Nevertheless, it should be noted that high receptor subtype selectivity in itself may not always yield the best-behaving pharmaceutical compound. For example, the same antidepressant drug used in this article, imipramine, has different binding sites and directly modulates several neurotransmitter levels in the brain (including serotonin, noradrenalin, and dopamine). Therefore, simultaneous binding to several receptor subtypes may contribute to the unique behavioral effect (or clinical effect) of the compound (in this case, antidepressive effect).
We also used another depression model (tail suspension test) to further confirm systemic activity of the novel peptides (Fig. 3). As expected, similar to the effect in FST, J18 exhibited potent systemic activity, with slight shift in the dose curve, the dose of 0.25 mg/kg being most efficient in this test paradigm. In addition, we show that the antidepressive effect of J18 is retained also via i.p. administration route, which is important for animal studies, as it permits easy, stress-free handling, and experimental setup with chronic administration. Antidepressive drug screening animal models utilize acute administration of a drug (two injections for rats and one injection for mice in TST or FST). However, it is generally known that chronic administration for 2–4 weeks is required for SSRIs to see antidepressive effect in clinics. Therefore, we investigated if it is possible to use J18 in other depression models which use repeated administration of a drug, as theoretically, different feedback mechanisms or receptor desensitization may decrease the pharmacological potency of the compound. Chronic administration of J18 (0.25 mg/kg i.p. for 17 days) still retained its antidepressant-like effect in TST (Fig. 5), suggesting that further characterization of J18 and other currently presented peptides in different models is possible.
Considering that the behaviors observed and quantified in mouse depression paradigms are purely motor (differentiation between locomotion vs. immobility), and not necessarily because of central effects, we confirmed, using pharmacological tools, that the effect of the novel peptides is really CNS-derived, and mediated by GalR2. Accordingly, i.c.v. infusion of a known galanin receptor antagonist blocked the antidepressive effect of systemically administered J18 (Fig. 6), suggesting that indeed, brain galanin receptors are activated by J18. Moreover, as J18 failed to elicit antidepressant-like effect in GalR2KO animals supports the hypothesis that J18 acts through GalR2. The mechanism by which GalR2 stimulation leads to antidepressant-like effect may be mediated by interactions between galanin and 5-HT/DR and NA/LC – the same CNS areas that mediate pro-depressive effects through GalR1 activation (Weiss et al. 1998). It is hypothesized that galanin is released under stressful conditions (Lundberg and Hokfelt 1986), creating a tonic galanin transmission. Accordingly, it has been shown that activation of GalR1 and R2 mediate opposing effects, where i.c.v. galanin, GalR1 agonist, or GalR2 antagonist induced pro-depressive behavior, and GalR2(R3) agonist induced antidepressive behavior (Kuteeva et al. 2008b). However, antidepressant treatment may augment the GalR2 tone (Kuteeva et al. 2008b), by increasing galanin levels and GalR2 binding sites (Lu et al. 2005), leading to relative shift from normally major pro-depressive GalR1 to now dominating antidepressive GalR2. It is known that GalR1 mainly activates Gi/o types of G-proteins, mediating inhibition via adenylate cyclase (Habertortoli et al. 1994) and inhibition of monoamine system in LC and DR (Kuteeva et al. 2008a). In contrast, the GalR2 subtype may transmit stimulatory effects of galanin, activating Gq/11 types of G-proteins (Wang et al. 1998) and thus may mediate antidepressive effects through LC (Kuteeva et al. 2008b) and DR (Lu et al. 2005).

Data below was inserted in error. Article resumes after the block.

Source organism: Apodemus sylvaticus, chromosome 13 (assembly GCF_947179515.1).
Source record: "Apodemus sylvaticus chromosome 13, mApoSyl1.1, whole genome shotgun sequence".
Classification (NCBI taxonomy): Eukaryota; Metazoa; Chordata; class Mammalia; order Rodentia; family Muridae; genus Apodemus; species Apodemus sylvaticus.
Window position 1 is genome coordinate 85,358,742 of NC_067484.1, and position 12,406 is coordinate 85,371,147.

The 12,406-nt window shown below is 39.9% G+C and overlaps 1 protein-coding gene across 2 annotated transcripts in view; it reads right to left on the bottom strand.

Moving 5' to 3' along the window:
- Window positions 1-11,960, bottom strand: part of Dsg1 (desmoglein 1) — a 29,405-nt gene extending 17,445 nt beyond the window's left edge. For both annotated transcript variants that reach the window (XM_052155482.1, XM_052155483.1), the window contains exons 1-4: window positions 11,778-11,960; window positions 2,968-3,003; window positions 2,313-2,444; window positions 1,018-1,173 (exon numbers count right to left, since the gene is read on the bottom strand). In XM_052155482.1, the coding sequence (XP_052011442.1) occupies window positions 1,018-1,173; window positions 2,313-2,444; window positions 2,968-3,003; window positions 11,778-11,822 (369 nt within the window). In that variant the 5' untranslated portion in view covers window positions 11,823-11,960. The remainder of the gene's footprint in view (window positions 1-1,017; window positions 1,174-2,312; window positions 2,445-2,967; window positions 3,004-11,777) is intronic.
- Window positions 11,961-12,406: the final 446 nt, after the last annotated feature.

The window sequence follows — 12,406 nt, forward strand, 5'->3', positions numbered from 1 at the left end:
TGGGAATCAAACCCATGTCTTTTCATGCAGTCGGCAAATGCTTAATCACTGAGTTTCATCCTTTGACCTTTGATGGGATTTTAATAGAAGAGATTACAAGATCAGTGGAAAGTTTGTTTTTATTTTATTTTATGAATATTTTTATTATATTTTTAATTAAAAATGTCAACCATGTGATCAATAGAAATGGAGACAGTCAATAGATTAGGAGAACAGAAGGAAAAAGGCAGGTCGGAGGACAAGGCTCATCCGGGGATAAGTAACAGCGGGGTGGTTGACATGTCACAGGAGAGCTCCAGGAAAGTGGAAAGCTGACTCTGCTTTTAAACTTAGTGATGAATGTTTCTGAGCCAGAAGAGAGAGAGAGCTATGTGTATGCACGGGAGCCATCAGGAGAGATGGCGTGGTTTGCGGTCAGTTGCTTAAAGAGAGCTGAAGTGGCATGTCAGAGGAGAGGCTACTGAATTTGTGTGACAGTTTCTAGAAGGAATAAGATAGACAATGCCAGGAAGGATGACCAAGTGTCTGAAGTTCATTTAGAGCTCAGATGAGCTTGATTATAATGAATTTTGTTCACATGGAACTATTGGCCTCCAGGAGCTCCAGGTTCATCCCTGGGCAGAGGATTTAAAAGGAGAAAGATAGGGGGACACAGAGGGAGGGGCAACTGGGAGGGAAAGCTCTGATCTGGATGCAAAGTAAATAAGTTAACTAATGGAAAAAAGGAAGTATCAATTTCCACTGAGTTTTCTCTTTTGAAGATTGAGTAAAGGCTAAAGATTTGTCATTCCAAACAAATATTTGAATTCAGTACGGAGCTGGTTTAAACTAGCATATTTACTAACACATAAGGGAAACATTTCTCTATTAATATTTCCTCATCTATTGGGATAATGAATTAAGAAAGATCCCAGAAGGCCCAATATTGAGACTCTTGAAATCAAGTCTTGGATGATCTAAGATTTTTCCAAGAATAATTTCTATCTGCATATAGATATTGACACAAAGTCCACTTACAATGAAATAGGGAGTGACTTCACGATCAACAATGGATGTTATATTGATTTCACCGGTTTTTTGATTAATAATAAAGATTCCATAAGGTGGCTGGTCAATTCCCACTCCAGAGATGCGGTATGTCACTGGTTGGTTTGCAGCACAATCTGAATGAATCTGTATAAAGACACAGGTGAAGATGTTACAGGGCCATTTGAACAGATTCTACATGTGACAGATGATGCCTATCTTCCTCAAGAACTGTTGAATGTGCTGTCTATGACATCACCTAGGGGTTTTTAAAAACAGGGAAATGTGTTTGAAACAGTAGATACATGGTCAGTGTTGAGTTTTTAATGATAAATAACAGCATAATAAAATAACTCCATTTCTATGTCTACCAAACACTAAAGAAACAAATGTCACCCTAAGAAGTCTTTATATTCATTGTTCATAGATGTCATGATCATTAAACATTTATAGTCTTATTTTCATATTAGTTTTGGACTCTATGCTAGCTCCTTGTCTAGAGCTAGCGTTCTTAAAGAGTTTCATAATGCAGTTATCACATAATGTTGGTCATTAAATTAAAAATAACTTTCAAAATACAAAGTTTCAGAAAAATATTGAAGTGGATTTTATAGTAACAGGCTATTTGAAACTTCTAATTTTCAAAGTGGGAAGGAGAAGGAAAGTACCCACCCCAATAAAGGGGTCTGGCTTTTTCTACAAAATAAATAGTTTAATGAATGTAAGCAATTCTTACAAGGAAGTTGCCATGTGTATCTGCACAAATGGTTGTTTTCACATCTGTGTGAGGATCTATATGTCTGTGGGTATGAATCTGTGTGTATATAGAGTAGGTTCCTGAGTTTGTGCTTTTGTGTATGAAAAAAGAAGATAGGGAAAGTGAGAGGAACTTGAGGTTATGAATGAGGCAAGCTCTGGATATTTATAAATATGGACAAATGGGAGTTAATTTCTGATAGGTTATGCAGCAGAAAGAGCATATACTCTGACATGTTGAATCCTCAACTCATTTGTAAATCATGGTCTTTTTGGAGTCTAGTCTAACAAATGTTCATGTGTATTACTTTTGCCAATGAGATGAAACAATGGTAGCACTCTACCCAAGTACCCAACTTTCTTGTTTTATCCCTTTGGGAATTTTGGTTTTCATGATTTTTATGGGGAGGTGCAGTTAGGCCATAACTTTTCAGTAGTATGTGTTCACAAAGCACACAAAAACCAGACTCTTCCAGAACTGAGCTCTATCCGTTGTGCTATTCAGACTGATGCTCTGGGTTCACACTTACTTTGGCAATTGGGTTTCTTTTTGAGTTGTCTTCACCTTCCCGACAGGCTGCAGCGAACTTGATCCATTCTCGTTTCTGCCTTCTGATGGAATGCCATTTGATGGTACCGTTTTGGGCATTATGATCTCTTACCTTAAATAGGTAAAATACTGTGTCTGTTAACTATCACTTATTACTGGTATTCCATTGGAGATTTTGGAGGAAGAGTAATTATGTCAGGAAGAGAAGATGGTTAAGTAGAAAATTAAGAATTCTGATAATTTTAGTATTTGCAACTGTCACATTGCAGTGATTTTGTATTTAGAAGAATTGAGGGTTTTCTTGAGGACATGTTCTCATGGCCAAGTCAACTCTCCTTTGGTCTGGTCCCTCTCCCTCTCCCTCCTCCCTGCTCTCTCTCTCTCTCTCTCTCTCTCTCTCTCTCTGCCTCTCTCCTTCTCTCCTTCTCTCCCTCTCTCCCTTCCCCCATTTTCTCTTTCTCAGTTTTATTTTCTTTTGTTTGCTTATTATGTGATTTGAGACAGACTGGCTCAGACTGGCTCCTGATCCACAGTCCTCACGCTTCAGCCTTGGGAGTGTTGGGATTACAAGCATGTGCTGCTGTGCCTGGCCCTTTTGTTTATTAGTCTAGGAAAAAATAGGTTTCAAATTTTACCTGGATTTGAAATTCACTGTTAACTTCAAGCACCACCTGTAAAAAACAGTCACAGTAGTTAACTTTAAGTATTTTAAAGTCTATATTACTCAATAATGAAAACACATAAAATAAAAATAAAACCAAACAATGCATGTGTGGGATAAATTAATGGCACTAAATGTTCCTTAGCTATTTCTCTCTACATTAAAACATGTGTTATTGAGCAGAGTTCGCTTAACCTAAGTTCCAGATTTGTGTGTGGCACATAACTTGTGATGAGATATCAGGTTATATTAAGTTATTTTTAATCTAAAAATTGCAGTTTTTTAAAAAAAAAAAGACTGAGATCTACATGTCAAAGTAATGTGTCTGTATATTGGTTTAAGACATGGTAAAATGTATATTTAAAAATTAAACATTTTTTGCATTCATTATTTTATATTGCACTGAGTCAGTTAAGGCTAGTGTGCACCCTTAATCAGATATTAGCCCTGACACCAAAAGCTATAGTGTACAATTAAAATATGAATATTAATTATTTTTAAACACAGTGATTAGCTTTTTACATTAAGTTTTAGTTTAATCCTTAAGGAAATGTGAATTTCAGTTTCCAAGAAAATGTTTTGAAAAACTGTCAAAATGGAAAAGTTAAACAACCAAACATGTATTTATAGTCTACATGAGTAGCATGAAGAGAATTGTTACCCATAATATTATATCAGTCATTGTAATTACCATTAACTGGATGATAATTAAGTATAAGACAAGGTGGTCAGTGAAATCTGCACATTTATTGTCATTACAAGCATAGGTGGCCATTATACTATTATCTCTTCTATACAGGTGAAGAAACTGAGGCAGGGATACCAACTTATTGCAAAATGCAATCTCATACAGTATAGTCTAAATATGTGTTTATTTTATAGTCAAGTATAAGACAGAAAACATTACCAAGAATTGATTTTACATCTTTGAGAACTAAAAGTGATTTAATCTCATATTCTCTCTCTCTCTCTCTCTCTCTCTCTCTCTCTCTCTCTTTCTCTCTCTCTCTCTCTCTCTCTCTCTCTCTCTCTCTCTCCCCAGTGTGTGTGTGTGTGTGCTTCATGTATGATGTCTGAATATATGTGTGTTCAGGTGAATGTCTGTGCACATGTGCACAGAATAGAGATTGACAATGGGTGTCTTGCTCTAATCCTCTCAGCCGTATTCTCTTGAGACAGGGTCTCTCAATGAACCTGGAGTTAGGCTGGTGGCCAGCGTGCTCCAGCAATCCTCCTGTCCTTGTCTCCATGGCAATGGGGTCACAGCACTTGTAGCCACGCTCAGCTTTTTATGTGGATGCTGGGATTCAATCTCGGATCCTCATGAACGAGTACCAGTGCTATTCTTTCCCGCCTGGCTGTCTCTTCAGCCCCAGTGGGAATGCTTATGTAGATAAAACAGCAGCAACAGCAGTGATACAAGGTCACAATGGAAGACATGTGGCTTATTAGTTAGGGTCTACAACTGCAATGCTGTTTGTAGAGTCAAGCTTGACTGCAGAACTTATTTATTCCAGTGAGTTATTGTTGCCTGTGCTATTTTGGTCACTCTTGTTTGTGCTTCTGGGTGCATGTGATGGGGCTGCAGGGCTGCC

In our study, i.c.v infusion of non-specific galanin antagonist M35 blocked the antidepressive activity of GalR2 agonist J18, but did not, by itself, reduce immobility in a rodent depression test, as has been shown previously for M35 (Kuteeva et al. 2007), or for other non-specific antagonists (for example, see ref Weiss et al. 1998). However, there are other works that have, similar to the current one, not observed this effect (for example Lu et al. 2005). One possible explanation that may explain this is species differences between mouse and rat (Larm et al. 2003).
Taken together, we demonstrate a set of chemical modifications that alter peptide pharmacokinetics and biodistribution, increasing its stability to degradation and penetration to brain. Hence, we characterize a series of novel systemically active GalR2 agonists and demonstrate their potent antidepressant effect at notably low doses in several common rodent screening models of depression-like behavior.